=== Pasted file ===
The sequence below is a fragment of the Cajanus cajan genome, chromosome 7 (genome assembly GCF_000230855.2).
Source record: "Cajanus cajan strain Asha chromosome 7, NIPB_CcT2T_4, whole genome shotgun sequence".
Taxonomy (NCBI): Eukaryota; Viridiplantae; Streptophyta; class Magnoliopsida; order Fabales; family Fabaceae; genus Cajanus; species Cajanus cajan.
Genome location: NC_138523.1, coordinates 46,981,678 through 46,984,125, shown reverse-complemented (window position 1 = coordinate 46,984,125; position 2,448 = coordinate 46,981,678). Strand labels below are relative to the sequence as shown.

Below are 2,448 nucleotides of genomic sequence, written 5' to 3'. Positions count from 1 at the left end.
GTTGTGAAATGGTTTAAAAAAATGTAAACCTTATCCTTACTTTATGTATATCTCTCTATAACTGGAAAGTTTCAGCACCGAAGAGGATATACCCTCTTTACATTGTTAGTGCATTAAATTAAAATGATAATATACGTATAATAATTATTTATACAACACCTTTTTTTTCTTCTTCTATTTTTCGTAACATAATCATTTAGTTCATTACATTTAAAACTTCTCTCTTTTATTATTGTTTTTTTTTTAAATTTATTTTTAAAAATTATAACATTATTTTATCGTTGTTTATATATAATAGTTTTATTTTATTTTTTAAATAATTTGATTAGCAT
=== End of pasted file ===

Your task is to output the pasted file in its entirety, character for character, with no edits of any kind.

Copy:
The sequence below is a fragment of the Cajanus cajan genome, chromosome 7 (genome assembly GCF_000230855.2).
Source record: "Cajanus cajan strain Asha chromosome 7, NIPB_CcT2T_4, whole genome shotgun sequence".
Taxonomy (NCBI): Eukaryota; Viridiplantae; Streptophyta; class Magnoliopsida; order Fabales; family Fabaceae; genus Cajanus; species Cajanus cajan.
Genome location: NC_138523.1, coordinates 46,981,678 through 46,984,125, shown reverse-complemented (window position 1 = coordinate 46,984,125; position 2,448 = coordinate 46,981,678). Strand labels below are relative to the sequence as shown.

Below are 2,448 nucleotides of genomic sequence, written 5' to 3'. Positions count from 1 at the left end.
GTTGTGAAATGGTTTAAAAAAATGTAAACCTTATCCTTACTTTATGTATATCTCTCTATAACTGGAAAGTTTCAGCACCGAAGAGGATATACCCTCTTTACATTGTTAGTGCATTAAATTAAAATGATAATATACGTATAATAATTATTTATACAACACCTTTTTTTTCTTCTTCTATTTTTCGTAACATAATCATTTAGTTCATTACATTTAAAACTTCTCTCTTTTATTATTGTTTTTTTTTTAAATTTATTTTTAAAAATTATAACATTATTTTATCGTTGTTTATATATAATAGTTTTATTTTATTTTTTAAATAATTTGATTAGCAT